Starbucks to grow coffee in China

Starbucks will grow coffee in the Yunnan province of China.

https://business.globaltimes.cn/industries/2010-11/591953.html

Posted by David Fahey on November 14, 2010 at 11:49 AM in China, Coffee | Permalink

Tea trade in China and Tibet (book)

Michael Freeman, The Tea Horse Road: China's Ancient Trade Road to Tibet (River Books, forthcoming 2011).

Posted by David Fahey on October 30, 2010 at 11:46 AM in Books, China, Tea, Tibet | Permalink

Drink in Beijing and Shanghai (dissertation)

Hui Cheng, "A Tale of Two Cities: Drinking Practices and Problems in Two Metropolitan Cities in China, Beijing and Shanghai" (Ph.D. dissertation, Michigan State University, 2009).

Posted by David Fahey on October 23, 2010 at 02:18 PM in Alcohol (general), China | Permalink

Tobacco in China (book)

Carol A. Benedict, Golden-Silk Smoke: A History of Tobacco in China, 1550-2010 (University of California Press, forthcoming 2011).

Posted by David Fahey on October 12, 2010 at 01:02 PM in Books, China, Tobacco | Permalink

China's coffee culture

Forbes reports on China's coffee culture.  Coffee shops are mostly confined to big coastal cities, and coffee is expensive. In rural areas coffee lovers best carry there own packets of instant.  For more, see here.

Posted by David Fahey on April 28, 2010 at 09:48 PM in China, Coffee | Permalink

Introducing Chinese tea to India (book review)

Adrian Higgins, in Washington Post, March 28, 2010), reviewing Sarah Rose, For All the Tea in China: How England Stole the World's Favorite Drink and Changed History.  In fact, it was a Scotsman Robert Fortune (1812-1880) who smuggled tea plants out of China to create tea plantations in India.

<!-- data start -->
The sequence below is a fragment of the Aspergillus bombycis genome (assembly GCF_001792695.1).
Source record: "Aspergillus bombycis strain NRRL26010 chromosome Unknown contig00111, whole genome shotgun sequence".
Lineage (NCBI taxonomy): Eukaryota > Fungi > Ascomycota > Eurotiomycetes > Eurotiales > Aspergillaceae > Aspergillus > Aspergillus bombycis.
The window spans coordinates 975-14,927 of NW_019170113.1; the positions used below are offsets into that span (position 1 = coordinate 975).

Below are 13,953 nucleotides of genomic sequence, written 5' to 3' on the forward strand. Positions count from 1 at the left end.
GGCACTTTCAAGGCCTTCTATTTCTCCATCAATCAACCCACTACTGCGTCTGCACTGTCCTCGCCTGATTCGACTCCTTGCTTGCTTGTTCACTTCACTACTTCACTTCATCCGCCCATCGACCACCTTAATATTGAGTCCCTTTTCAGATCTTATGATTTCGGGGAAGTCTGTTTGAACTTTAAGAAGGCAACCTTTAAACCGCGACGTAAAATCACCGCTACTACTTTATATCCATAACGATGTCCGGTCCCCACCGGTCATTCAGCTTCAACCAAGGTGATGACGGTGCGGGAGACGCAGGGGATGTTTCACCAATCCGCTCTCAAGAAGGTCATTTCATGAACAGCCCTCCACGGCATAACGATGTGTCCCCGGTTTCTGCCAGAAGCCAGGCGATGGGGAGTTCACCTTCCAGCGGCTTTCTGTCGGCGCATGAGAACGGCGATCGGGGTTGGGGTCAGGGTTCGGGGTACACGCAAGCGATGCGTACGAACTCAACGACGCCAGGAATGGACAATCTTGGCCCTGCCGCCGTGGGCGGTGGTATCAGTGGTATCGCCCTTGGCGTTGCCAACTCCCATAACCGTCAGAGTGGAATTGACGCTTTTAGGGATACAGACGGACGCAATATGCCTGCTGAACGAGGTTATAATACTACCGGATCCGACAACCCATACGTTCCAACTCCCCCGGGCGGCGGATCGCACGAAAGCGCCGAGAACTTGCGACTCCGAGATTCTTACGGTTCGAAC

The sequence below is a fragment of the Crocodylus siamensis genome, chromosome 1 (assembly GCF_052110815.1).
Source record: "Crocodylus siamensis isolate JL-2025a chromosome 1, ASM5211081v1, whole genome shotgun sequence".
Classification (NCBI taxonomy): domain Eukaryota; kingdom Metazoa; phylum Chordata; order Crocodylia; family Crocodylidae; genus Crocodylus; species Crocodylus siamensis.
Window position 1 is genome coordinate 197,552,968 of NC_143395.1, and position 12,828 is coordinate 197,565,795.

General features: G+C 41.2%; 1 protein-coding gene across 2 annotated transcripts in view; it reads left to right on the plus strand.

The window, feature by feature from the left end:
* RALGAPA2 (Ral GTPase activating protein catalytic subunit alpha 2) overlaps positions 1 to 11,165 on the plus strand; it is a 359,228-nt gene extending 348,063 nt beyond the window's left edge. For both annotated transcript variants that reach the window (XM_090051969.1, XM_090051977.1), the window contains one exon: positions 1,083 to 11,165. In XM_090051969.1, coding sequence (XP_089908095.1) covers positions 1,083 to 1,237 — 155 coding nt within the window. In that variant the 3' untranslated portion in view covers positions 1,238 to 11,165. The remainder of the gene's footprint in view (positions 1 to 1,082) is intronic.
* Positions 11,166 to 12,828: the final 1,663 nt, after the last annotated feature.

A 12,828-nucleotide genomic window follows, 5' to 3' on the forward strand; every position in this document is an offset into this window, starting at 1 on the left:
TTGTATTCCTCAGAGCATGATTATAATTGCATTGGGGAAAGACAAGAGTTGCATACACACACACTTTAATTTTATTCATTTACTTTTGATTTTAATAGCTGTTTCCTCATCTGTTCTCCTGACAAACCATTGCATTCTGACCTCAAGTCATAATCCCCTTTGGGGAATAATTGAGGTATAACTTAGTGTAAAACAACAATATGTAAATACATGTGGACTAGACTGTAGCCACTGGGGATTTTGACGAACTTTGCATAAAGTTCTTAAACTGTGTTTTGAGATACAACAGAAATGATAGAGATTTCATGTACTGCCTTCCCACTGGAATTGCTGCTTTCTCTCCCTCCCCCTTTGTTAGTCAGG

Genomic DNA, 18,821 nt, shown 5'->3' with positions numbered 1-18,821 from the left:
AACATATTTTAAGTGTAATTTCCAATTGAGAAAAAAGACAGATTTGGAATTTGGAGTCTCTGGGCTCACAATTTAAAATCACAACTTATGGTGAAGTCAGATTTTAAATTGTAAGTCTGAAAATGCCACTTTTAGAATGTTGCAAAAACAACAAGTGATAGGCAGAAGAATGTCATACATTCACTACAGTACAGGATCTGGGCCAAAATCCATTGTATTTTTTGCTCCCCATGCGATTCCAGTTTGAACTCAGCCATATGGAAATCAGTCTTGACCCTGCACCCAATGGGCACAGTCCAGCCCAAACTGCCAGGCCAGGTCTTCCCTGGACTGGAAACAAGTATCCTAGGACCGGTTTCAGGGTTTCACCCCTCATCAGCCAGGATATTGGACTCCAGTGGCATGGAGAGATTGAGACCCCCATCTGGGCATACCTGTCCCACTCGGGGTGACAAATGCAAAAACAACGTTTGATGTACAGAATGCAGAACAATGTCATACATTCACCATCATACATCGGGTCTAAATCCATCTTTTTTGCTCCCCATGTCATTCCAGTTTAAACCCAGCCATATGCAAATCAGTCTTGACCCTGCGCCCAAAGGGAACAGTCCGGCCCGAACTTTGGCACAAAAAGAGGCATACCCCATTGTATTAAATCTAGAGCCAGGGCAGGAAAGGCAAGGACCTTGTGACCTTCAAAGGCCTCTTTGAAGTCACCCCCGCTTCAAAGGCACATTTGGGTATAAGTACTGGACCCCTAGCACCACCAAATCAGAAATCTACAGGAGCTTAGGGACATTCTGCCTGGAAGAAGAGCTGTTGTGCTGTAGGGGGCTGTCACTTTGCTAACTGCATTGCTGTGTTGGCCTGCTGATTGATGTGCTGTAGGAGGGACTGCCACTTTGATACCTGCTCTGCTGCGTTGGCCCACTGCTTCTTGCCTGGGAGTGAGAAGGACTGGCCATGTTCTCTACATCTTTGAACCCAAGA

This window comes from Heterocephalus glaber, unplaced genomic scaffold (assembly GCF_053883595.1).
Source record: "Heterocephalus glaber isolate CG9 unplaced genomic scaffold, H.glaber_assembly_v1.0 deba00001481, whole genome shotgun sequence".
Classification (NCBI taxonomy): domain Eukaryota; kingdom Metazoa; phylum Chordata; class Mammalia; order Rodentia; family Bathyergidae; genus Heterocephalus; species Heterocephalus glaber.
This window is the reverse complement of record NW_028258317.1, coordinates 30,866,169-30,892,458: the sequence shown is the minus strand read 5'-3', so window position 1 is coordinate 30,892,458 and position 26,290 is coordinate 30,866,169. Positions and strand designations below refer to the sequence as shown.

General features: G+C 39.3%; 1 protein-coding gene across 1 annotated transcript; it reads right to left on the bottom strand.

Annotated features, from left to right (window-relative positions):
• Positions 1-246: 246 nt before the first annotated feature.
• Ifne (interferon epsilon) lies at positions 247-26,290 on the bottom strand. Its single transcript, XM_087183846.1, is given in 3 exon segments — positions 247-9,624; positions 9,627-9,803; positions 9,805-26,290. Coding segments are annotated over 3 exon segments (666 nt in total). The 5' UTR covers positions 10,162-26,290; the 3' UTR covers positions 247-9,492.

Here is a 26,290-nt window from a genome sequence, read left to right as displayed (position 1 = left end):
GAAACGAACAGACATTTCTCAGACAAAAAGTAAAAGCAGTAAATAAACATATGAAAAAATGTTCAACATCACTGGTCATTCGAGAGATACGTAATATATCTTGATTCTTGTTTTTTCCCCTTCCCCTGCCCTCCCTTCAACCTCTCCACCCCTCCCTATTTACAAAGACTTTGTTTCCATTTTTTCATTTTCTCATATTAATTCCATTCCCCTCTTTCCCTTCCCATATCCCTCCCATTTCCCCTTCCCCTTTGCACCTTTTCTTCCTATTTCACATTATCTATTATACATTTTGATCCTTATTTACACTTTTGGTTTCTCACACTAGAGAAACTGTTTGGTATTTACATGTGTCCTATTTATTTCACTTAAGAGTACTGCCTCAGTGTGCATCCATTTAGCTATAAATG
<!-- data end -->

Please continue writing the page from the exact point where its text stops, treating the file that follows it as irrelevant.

Posted by David Fahey on March 30, 2010 at 09:04 PM in Book Reviews, Britain, China, India, Scotland, Tea | Permalink

China's chocolate Great Wall, with 560 chocolate terracotta-styled warriors

China imported 85 tons of Belgian chocolate to create near the Olympic site a chocolate wonderland.  It includes (in dark chocolate, with white chocolate as mortar) the Great Wall of China and much else more, such as an army of 560 chocolate soldiers modeled on the famous terracotta warriors.  For more, see here.  The chocolate wonderland is both a tourist attraction and a way of encouraging the Chinese (who eat very little chocolate) to acquire a taste for it.

Posted by David Fahey on January 31, 2010 at 12:56 PM in China, Chocolate | Permalink

Stone age rocked if you liked your liquor

Archaeologist Patrick McGovern reports that in 9000 BCE, long before the invention of the wheel, people in northern China created a fermented drink, a kind of mead using honey and fruit, that was 10% alcohol.  For more, see here.

Posted by David Fahey on January 2, 2010 at 10:34 PM in Alcohol (general), China | Permalink

Tea, China, and England (book)

Sarah Rose, For All the Tea in China: How England Stole the World's Favorite Drink from China and Changed World History (Viking Adult, forthcoming, 2010).

Posted by David Fahey on September 29, 2009 at 04:21 PM in Books, China, Tea, United Kingdom | Permalink

More opium conference papers

World History Association conference, Salem, Massachusetts, June 25-28, 2009.


A. Uner Turgay (McGill University), American Trade in Turkish Opium in the 19th Century
John Wills (Southern California University), The First Inhalers: A World-Historical Question

Paul Winther (Eastern Kentucky University), The Missionaries are Right, the Missionaries are Wrong: Misery and Opium in China, 1756-1917.

Posted by David Fahey on June 2, 2009 at 08:49 PM in China, Opium, Turkey, United States | Permalink